American scientists discussed the contribution of the hormone oxytocin to the social skills of autistic children who have difficulties in social interaction.
290 children with autism, ages 3 to 17, participated in the study.
Standard autism assessment tools were used at the beginning, middle and end of the study, in which children were divided into groups according to age and severity of autism symptoms.
In the study, half of the children were given nasal sprays containing oxytocin, while the rest were given no medication.
Of the 290 children, 250 completed the study, which lasted longer than 6 months.
At the end of this period, children who were given the hormone oxytocin were compared with those who used nasal sprays without medication.
At the end of the study, it was determined that the hormone oxytocin had no significant benefit in gaining social skills in children with autism.
The results of the study were published in the “New England Journal of Medicine”.
Difficulty in social interaction and communication are among the important symptoms of autism.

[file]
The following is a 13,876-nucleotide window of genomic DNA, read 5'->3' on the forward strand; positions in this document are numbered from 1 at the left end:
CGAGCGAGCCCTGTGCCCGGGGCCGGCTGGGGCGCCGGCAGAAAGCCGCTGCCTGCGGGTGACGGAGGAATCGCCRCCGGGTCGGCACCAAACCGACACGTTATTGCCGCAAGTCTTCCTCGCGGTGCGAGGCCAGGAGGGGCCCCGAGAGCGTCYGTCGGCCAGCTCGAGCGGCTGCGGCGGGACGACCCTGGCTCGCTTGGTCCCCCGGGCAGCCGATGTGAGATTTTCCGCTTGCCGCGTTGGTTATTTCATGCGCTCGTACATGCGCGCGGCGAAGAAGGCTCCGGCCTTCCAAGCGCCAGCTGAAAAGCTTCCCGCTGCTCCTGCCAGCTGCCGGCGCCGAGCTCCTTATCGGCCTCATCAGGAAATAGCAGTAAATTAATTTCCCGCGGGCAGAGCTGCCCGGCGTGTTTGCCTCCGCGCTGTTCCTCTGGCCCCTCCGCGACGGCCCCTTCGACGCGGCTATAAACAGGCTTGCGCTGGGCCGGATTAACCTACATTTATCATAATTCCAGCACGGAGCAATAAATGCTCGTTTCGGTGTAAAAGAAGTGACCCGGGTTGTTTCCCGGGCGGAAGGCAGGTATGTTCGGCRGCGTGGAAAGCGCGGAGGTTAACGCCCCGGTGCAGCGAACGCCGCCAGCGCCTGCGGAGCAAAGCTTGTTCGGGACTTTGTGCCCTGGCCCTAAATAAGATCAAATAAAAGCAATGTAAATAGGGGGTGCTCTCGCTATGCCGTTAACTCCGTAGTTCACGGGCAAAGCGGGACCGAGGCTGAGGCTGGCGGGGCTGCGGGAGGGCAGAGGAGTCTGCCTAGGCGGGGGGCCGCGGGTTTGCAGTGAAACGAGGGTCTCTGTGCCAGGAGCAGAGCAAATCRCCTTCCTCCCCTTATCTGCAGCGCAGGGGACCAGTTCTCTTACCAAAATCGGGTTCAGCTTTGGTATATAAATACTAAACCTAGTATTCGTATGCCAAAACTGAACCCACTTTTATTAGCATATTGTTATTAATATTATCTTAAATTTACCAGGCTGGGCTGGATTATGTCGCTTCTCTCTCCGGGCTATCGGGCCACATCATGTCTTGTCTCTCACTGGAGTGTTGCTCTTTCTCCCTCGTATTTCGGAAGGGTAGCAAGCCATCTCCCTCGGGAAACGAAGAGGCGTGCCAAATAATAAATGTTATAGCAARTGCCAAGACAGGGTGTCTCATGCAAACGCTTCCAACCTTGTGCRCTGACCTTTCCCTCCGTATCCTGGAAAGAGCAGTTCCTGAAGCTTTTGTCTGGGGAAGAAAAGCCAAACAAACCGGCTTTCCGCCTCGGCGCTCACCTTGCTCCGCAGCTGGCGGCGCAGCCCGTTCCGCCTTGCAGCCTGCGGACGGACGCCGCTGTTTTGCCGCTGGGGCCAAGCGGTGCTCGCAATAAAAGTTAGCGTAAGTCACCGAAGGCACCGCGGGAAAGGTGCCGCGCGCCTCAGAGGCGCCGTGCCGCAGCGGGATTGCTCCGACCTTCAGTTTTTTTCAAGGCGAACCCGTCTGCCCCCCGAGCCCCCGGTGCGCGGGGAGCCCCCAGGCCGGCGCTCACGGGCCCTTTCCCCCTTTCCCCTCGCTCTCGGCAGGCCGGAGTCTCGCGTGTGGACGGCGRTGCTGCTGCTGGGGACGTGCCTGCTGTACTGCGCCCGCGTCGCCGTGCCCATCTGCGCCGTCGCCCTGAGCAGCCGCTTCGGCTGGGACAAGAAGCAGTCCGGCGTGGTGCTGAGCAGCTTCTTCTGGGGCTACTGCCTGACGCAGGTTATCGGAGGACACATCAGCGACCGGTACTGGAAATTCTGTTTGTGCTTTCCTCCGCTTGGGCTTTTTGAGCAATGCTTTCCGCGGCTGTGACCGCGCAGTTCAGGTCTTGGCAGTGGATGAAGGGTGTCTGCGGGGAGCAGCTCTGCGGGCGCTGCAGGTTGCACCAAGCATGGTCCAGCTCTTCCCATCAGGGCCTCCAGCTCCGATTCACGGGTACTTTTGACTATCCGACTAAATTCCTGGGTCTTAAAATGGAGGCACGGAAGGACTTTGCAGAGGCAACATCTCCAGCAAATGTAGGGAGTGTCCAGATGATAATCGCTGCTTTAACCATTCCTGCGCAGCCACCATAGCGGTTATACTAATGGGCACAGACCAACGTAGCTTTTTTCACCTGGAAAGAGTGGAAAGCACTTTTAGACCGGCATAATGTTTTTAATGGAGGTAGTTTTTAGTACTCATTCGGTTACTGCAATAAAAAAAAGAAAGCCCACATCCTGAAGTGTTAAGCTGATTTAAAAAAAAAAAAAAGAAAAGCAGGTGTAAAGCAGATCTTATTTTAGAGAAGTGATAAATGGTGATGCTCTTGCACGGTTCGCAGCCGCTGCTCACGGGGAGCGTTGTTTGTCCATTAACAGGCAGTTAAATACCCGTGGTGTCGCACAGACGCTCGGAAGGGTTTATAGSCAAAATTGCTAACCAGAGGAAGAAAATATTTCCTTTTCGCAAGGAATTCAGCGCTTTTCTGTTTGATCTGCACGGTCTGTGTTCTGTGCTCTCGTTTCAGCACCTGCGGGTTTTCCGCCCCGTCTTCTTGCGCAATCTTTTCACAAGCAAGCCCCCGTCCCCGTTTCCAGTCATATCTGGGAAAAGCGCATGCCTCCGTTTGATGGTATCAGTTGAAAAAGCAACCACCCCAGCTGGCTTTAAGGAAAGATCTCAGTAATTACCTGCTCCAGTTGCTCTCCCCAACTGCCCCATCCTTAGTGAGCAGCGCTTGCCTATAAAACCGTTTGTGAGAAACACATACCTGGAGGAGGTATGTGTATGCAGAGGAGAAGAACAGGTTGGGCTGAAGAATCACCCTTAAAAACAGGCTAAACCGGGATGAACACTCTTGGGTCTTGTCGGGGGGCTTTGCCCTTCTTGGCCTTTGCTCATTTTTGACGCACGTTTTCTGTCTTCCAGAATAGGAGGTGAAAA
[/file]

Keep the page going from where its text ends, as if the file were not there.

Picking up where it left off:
According to the World Health Organization data, one out of every 160 children in the world has autism syndrome.
In a study conducted by US scientists with 17 children in 2013, it was determined that the parts of the brains of children with autism related to social skills work more actively with the effect of the hormone oxytocin.
It is known that naturally produced oxytocin in the body contributes positively to social interaction and increases cooperation and bonding.
Oxytocin, which is secreted at birth and causes the uterus to contract, is also called the “hormone of motherhood, love, affection and compassion”.
Previous research has revealed that oxytocin, which plays an important role in reproduction, during and after childbirth, reduces inflammation.